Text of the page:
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Marcin Kaczorowski and Emilie Durville in Rodin/Claudel.

John Hall

The ever-fascinating era of fin-de-siècle France, two famed artists, a tumultuous and tragic love affair – Canadian choreographer Peter Quanz's story ballet Rodin/Claudel has a lot going for it, but it hasn't quite emerged yet as the fully formed work it needs to be.

Quanz has been given a huge opportunity – the chance to create a new, full-length ballet – by Gradimir Pankov, artistic director of Les Grands Ballets Canadiens, a major company in Quanz's own country. Until now, Quanz has been creating short works all around the world. This ballet will certainly give a boost to his choreographic profile.

Auguste Rodin (Marcin Kaczorowski) and Camille Claudel (Émilie Durville) were both famous 19th-century French sculptors. Claudel began her career as an artisan in Rodin's studio. They were also lovers, despite an age difference of 24 years. The tale of their work together and their love affair make up most of the first act.

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Their relationship ended when Rodin would not choose Claudel. He remained committed to his relationship with his long-time mistress, the seamstress Rose Beuret (Marie-Eve Lapointe), whom Quanz portrays as a shadowy background figure. The second act follows Claudel's descent to madness. She spent the last 30 years of her life in an asylum.

Quanz has also created a large role for Camille's younger brother, Paul Claudel (Hervé Courtain). The author/diplomat is pictured as a ruthless social climber, using his sister's connections to rise to the top.

The heart of the ballet is the 12-member ensemble, the six men and six women, whom Quanz calls Sculptures. Wearing flesh-coloured bodysuits, they are onstage for most of the ballet, creating the shapes that emanate from the minds of the artists. They also reflect the changing moods of the lead characters as a sort of Greek chorus in movement.

Michael Gianfrancesco's set is simple and effective. There is a tiled wall that changes colour to reflect changing moods, and a large, rolling platform, a stage within a stage. The Sculptures are the set changers, hauling the platform across the stage as needed. Gianfrancesco's costumes evoke the 19th century without getting in the way of the dancing.

The Sculptures are a very clever idea. Quanz has created slow, careful movements for them, at times having them pose as actual pieces of art, evoking works such as Rodin's The Thinker and The Kiss. At other times, they are abstract shapes in space, an ensemble weaving together and then unfolding like a living kaleidoscope.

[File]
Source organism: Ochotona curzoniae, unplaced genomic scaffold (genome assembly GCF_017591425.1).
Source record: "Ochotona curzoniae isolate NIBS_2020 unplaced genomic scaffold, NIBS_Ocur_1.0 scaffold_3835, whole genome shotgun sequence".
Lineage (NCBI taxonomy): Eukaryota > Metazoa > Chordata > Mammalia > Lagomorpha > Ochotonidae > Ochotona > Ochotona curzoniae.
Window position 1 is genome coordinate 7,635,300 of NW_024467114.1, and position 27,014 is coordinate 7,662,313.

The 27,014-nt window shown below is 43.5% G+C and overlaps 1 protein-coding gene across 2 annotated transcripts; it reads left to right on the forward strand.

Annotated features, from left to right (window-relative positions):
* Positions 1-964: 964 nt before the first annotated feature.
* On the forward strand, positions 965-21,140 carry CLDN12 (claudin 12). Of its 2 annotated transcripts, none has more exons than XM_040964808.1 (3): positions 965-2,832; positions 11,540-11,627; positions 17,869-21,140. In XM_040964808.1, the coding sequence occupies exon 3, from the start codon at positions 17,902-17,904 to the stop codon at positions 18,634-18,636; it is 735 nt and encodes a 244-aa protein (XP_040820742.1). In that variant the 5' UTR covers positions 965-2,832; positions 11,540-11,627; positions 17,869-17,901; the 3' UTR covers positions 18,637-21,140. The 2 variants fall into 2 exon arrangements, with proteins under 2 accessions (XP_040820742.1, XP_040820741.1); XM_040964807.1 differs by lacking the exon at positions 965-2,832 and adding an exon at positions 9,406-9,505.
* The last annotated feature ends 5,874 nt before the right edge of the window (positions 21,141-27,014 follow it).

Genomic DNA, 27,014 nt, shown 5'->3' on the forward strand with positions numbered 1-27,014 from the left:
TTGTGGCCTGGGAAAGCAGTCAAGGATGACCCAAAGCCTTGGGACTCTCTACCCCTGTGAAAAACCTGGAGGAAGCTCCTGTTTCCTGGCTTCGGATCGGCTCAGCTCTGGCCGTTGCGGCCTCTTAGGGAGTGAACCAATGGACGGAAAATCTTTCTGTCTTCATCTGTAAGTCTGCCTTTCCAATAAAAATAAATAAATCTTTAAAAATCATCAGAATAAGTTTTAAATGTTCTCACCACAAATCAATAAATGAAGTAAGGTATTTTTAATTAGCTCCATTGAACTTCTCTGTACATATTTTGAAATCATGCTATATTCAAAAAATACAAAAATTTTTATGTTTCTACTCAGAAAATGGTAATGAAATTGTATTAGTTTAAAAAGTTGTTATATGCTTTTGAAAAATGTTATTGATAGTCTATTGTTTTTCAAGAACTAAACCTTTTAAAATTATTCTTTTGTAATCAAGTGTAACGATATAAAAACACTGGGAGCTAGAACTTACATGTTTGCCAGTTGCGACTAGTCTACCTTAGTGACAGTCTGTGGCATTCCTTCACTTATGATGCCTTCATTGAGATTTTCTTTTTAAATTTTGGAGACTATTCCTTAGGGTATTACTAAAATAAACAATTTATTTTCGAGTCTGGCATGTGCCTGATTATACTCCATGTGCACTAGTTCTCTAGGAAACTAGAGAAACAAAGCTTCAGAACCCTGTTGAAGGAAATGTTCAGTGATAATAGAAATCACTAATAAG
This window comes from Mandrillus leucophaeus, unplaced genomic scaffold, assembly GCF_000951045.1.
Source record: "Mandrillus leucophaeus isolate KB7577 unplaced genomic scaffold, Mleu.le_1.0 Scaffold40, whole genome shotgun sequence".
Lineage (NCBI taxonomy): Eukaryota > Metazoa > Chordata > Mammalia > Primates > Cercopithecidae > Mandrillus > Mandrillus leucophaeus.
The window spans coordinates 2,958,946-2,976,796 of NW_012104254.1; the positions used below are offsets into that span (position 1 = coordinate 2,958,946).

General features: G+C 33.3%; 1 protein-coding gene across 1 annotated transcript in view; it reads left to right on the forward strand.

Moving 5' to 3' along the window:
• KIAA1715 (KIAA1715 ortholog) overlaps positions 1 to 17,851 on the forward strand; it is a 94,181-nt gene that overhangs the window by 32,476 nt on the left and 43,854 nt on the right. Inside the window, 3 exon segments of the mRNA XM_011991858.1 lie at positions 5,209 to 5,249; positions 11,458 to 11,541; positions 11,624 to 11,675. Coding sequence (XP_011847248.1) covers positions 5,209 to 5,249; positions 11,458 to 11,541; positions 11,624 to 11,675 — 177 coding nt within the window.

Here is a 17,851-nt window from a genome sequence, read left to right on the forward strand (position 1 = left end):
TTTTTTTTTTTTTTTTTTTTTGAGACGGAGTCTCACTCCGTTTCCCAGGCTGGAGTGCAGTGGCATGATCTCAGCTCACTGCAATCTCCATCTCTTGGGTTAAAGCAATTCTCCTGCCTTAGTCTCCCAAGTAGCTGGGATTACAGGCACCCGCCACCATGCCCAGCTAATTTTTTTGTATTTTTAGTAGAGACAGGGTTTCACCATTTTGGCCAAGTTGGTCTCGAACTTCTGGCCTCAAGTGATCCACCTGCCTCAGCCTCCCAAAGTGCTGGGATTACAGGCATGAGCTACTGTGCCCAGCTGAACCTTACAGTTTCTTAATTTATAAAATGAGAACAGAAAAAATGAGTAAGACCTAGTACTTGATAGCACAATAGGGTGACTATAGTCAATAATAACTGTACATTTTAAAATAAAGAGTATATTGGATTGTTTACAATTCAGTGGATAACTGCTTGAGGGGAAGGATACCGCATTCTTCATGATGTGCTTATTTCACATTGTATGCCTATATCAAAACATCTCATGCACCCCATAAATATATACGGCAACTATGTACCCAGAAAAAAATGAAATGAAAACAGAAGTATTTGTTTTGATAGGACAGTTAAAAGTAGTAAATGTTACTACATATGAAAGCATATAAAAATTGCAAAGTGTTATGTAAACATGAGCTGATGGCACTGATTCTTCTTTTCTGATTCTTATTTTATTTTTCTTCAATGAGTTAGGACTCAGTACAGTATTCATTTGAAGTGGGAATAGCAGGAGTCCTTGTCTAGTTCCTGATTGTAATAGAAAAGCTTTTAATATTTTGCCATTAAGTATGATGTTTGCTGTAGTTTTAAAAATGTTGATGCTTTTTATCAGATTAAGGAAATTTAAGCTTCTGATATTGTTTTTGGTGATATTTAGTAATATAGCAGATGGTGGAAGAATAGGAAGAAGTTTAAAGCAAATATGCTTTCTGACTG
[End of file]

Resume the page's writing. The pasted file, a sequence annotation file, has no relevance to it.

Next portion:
Quanz's second act is strong. It begins with Claudel's abortion, and then segues into the mad destruction of her art pieces and her final breakdown. The ballet ends with Rodin, in the famous Thinker pose, with the ever-faithful Beuret by his side.

There could be more clarity in the story, though. The abortion doctor (Jean-Sébastien Couture) is inexplicably given a virtuoso solo, when it is Claudel who should be the focus at this point. Claudel's descent into mental instability also seems to come out of nowhere. And the narrative's pacing is problematic. The first act definitely needs oomph. It tends to be dreamy in tone and static in its mood. Some variety occurs with the introduction of Rodin's artisans and models, but the act is dominated by Rodin and Claudel. Unfortunately, their pas de deux lacks passion, and the confrontation that ends the act between Rodin, Claudel and Beuret is not dramatic enough.

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Quanz is a neoclassical choreographer, and his movement is very balletic. He has created some lovely lifts for the love duets, and Rodin and Claudel mirror the Sculptures in the gentle ebb and flow of their physicality. The way the two dance with the Sculptures is a beautiful rendering of the creative process through touch and manipulation. Over all, however, the performances of Durville and Kaczorowski suffer from being too restrained.

For his score, Quanz has chosen a pastiche of French composers – Berlioz, Debussy, Poulenc, Ravel, Roussel and Satie. Modernist Russian composer Alfred Schnittke is there for darkness and dissonance. Conductor Allan Lewis ensures that the diverse music flows smoothly together.

Quanz has seized an ambitious subject and has gone a long way toward proving his mettle as a choreographic storyteller. As his ballet has its world premiere, its parts are still greater than its whole. But given some further sculpting, Rodin/Claudel could become a jewel in the crown of Les Grands Ballets.


  • Choreographed by Peter Quanz
  • Les Grands Ballets Canadiens
  • At Place des Arts
  • In Montreal on Thursday

Rodin/Claudel continues in Montreal until Oct. 29.

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